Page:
From Flower Power to Vocal Power: A Grand Night of Opera at the Virginia Robinson Gardens Published by Lisa Gimmy, ASLA, LEED AP Photo Courtesy of El Nido Family Centers Once the site of glamorous soirees, Virginia Robinson’s legendary Beverly Hills mansion and garden has become a destination for horticulture enthusiasts, landscape architects, admirers of nature…and now, music lovers as well. A little backstory… During her lifetime Viginia Robinson led the comfortable life of socialite: playing tennis, throwing lavish parties, swimming in her pool—which was modeled after the famous Villa Pisani in Italy—and, of course, spending time cultivating her extraordinary gardens. Also renowned for her philanthropy, Robinson was one of the last grand dames of the Hollywood era. In her forward-thinking wisdom, she decided to bequeath her home to the county so that future generations could enjoy the gardens. Since 1982 the organization Friends of Robinson Gardens has been holding an annual tour—to promote this historically significant landmark and to raise funds for preservation and educational programs throughout the year. For the tour, held every third Saturday in May, event organizers bring in florists who literally transform the rooms of the Robinson’s house into flower-filled fantasias. In this photo below from this past May’s tour, you can see how florist Grand Eclair created a tableau with roses, hydrangeas and peonies literally flowing from the meadow into Virginia’s bedroom. One of the loveliest aspects of Robinson’s single-story home is that it is designed to catch the gentle winds that come up the hillside, so that even on the warmest of days, the house remains relatively cool. In this photo of Virgina’s bath, you can see the curtains billowing in the breeze along with Flowermaid’s lovely floral arrangements. Robinson’s personal garden is a little over five acres and comprises three components: a formal core with the house at the lower end, and a lawn that rises up gradually to the nearby swimming pool and pavilion. The western exposure, being dryer, features Mediterranean plantings. The Robinsons were part of a large social network within Beverly Hills, so it’s no coincidence that the house and the pool house were designed for hosting parties—which is exactly what Friends of Robinson Gardens is doing: recreating the type of party that Robinson would have had, were she still with us today. #flowermaid, #friendsofrobinsongardens, #gardenconservancy, #grandeclair, #kingpalmforest, #kitchenforexploringfoods, #landscapearchitecture, #losangeleslandscaping, #lisagimmy, #operaonthegreatlawn, #villapisaniitaly, #virginiarobinson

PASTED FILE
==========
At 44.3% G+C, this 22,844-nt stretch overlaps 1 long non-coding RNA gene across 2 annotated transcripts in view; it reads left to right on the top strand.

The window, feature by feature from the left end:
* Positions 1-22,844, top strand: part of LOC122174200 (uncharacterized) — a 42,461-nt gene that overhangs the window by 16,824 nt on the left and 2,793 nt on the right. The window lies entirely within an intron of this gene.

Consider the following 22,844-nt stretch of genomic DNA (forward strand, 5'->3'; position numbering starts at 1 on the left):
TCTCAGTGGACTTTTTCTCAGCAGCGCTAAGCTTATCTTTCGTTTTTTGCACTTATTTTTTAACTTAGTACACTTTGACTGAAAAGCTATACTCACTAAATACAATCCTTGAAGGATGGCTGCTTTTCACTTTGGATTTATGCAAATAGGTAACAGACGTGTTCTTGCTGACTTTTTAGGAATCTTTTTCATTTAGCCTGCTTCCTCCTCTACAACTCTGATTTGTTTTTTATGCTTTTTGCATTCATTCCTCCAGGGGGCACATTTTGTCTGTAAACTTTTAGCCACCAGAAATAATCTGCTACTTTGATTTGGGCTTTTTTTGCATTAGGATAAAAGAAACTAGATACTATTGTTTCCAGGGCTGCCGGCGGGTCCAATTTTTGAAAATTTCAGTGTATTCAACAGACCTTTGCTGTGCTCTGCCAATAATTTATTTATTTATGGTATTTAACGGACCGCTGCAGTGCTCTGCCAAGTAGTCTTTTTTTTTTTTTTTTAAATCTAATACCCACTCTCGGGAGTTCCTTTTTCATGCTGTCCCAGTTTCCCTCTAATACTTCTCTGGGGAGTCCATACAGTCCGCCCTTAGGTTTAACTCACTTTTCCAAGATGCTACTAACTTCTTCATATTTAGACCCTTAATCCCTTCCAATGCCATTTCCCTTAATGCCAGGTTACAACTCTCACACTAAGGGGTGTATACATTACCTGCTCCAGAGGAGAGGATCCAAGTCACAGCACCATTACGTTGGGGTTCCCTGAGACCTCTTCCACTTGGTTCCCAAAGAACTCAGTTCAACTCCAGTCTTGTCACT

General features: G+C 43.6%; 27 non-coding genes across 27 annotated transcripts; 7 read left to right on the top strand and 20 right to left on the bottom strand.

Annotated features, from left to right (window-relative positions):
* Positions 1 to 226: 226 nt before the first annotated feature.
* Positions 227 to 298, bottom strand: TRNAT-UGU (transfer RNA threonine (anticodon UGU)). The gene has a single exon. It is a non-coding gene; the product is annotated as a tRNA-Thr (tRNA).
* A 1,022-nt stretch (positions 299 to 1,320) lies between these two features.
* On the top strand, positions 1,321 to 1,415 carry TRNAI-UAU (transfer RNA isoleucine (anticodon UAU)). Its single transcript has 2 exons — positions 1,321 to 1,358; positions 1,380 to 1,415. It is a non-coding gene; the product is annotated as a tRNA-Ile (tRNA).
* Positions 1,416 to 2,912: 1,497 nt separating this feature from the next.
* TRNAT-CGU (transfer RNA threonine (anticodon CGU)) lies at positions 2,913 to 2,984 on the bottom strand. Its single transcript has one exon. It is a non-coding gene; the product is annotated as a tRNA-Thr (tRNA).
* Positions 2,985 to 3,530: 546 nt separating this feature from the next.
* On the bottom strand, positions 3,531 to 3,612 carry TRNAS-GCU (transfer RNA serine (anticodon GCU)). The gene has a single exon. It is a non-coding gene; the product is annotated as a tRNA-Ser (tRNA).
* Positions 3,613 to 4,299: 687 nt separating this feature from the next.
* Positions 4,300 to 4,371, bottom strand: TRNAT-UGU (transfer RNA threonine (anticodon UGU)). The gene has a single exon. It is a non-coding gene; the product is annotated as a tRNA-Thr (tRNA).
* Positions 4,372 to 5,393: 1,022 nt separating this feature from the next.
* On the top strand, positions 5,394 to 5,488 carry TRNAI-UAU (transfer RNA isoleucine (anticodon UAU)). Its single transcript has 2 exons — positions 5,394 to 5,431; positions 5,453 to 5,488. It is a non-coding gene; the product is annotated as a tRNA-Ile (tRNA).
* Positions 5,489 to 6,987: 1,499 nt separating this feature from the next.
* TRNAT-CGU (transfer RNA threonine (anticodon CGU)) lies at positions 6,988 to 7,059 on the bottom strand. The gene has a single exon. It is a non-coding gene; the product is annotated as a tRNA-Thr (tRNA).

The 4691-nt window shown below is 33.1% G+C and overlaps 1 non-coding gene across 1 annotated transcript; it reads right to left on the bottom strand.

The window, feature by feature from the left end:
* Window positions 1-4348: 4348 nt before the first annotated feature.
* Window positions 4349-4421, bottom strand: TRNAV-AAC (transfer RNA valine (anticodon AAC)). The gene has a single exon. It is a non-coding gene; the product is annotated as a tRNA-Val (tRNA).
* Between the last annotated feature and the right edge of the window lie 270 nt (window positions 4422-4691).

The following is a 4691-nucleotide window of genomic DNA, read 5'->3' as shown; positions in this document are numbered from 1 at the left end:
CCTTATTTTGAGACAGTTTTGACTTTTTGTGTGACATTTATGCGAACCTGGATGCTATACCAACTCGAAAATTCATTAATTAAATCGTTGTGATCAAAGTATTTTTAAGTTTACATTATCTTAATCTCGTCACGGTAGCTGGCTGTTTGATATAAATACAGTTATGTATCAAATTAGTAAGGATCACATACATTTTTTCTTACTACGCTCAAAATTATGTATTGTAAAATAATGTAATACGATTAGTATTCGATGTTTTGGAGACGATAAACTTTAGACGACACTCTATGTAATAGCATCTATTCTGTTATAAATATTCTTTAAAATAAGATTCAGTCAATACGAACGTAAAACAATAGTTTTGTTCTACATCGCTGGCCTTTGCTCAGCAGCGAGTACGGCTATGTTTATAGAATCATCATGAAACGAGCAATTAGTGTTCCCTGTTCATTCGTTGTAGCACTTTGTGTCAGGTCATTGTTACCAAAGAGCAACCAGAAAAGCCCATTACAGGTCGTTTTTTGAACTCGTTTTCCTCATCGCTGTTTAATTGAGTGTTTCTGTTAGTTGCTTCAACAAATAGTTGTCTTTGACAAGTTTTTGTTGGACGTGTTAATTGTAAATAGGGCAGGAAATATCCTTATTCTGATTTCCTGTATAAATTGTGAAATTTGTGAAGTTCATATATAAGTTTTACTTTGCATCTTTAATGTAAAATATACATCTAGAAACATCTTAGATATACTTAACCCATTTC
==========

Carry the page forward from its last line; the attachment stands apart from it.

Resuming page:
• LA Times Article Highlights Spanish Bungalow Transformation

    Just in time for summer, the LA Times profiles 'A Cool Spot.' Lisa Boone's article focuses on the collaborative nature of the dramatic makeover, illustrated by before-and-after photos. It was a joy working with our clients - David, Joseph, and family - and we're very happy to see them enjoying life in the garden. Lisa thanks and recognizes the great work done by project architect Koffka/Phakos Design, First Point Construction, Darin Marten and LGLA senior designer Les Sechler. It's been a busy time at LGLA. Over the last couple of weekends, Lisa has overseen events at notable private gardens for The Cultural Landscape Foundation and California Preservation Foundation, and a garden tour at Virginia Robinson Gardens. Thanks to those of you who were able to join us! #darinmarten, #firstpointconstruction, #koffkaphakosdesign, #lisaboone, #losangelestimes, #queereyeforthestraightguy, #davidcollins, #virginiarobinsongardens

  • The Cultural Landscape Foundation: Garden Dialogues 2017, Southern California